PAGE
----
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Attacks on global supply chains by terrorist groups have hit the highest rate ever as have associated costs, according to a report released by BSI. The type of attack can vary from targeting the oil infrastructure, hijacking and cargo theft through to contraband smuggling, extortion and kidnapping schemes. This causes considerable direct and indirect economic costs, disrupts the international movement of freight and creates reputational risks to organizations.

Analysis conducted by BSI's SCREEN Intelligence program found that, over the past 10 years, an average of 3.1 attacks have occurred each week. In 2016 a total of 346 attacks took place. With terrorist attacks on the rise, and the causes of disruption also rising, BSI warns that the costs to international trade and commerce will continue to increase.

In the last decade terrorists have attacked the supply chain in 58 countries, indicating the global nature of the problem. However, there are particular routes and countries that have been hit harder by these kinds of attacks. Supply chain terror attacks occur at alarming rates in various countries, including Colombia, India, and Turkey.

Costs to the supply chain as a result of attacks are both direct and indirect. Physical attacks against the supply chain, such as arsons, bombings, or armed assaults create direct disruption and often result in the destruction or loss of transported cargo.
Additionally, attempts to tamper with international cargo shipments can compromise the integrity of the load or result in the seizure or destruction of goods by customs authorities.

When companies have to unexpectedly divert or reroute shipments the costs can reach massive figures. For example, the terrorism related to the Syrian conflict forced Lebanese officials to reroute $1 billion worth of exports and resulted in the loss of $754 million in revenue for the Jordanian trucking industry.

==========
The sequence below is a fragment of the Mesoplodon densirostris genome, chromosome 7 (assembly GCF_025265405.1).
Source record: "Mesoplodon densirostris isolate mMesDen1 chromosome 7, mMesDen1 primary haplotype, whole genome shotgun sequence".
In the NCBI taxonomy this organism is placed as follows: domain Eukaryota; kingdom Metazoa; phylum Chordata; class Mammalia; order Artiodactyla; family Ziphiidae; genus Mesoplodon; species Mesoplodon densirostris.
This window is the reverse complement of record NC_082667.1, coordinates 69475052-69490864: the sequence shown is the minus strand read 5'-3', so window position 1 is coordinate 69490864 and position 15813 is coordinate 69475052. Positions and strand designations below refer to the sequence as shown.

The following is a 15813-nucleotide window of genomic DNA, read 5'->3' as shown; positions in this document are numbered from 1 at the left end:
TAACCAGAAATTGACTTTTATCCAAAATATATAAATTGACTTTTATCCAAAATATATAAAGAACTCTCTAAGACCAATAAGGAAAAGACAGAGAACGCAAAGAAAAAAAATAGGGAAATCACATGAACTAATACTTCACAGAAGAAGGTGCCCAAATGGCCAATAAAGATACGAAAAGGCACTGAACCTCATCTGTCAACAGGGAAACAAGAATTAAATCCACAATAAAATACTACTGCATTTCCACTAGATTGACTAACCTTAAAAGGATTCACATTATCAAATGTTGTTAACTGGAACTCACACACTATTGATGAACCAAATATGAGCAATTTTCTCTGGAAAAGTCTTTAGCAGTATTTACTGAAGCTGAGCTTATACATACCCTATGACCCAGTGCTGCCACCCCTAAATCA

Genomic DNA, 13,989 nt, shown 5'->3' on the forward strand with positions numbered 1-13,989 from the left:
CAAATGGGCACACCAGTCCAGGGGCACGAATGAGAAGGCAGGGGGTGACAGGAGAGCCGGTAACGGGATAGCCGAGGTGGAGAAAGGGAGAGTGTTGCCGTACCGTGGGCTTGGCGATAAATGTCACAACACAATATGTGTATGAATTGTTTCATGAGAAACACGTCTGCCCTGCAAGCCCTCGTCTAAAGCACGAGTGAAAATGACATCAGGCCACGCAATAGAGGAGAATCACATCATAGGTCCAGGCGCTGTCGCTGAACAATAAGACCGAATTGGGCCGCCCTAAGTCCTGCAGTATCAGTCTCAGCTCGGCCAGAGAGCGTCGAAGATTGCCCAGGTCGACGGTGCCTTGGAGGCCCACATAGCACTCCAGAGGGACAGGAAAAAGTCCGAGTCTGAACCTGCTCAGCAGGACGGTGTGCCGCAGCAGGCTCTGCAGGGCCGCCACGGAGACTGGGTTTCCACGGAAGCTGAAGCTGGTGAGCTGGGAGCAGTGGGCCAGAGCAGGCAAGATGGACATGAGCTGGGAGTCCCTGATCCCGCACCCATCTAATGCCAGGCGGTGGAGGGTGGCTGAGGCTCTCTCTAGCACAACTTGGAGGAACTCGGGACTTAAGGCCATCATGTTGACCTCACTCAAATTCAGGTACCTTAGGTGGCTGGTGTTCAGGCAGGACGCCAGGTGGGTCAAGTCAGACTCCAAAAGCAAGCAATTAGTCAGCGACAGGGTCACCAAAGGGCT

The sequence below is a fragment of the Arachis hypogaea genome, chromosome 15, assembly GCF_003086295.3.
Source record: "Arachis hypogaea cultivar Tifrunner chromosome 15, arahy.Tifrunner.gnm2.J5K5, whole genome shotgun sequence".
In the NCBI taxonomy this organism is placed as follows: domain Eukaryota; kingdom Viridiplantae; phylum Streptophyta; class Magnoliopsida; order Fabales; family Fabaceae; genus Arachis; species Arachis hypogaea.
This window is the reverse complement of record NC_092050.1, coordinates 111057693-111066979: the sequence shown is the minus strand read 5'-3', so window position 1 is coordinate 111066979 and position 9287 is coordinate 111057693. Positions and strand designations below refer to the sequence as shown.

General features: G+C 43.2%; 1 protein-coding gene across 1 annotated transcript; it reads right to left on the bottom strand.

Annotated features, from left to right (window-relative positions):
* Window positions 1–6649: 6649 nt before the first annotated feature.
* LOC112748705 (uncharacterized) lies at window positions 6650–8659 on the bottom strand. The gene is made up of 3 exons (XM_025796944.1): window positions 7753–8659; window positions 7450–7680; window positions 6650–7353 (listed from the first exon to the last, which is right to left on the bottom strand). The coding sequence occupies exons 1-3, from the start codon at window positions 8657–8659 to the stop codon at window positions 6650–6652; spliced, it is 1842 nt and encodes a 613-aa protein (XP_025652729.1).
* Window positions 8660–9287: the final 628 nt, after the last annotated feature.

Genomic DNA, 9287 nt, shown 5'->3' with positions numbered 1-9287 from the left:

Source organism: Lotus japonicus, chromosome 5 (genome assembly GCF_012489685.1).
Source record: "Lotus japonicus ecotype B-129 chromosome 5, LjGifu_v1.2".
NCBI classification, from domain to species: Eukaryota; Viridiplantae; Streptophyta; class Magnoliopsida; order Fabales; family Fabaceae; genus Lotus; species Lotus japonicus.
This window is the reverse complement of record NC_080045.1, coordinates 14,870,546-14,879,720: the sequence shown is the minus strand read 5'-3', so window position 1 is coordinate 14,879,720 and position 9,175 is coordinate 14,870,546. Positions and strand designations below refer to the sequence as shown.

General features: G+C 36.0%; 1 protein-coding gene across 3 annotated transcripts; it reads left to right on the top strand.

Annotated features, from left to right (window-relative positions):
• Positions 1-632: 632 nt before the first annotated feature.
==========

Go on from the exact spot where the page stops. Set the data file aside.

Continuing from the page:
BSI's analysis indicates that terrorism also imposes significant indirect costs on international trade and supply chains. Increased security measures, while intended to mitigate the risk of additional attacks, have disrupted the typical flow of cargo, especially for cross-border shipments. These additional procedures have often slowed the movement of freight and increased shipping costs, and companies have frequently responded by rerouting cargo or modifying shipping arrangements, further driving up costs.

The report also found that in 2016 terrorists targeted a wider range of industries and modes of transport than in any other year. In particular, terrorists increasingly targeted industries generally associated with private or corporate supply chains rather than state-owned supply chain infrastructure. Over three years of data, terrorist attacks against the agriculture and food and beverage sectors more than tripled, attacks on the industrial and manufacturing materials and pharmaceuticals sectors more than doubled, and attacks against the metals industry nearly doubled.

Worryingly, despite the upward trend of attacks, BSI's report found that there is still inadequate spending on supply chain security.

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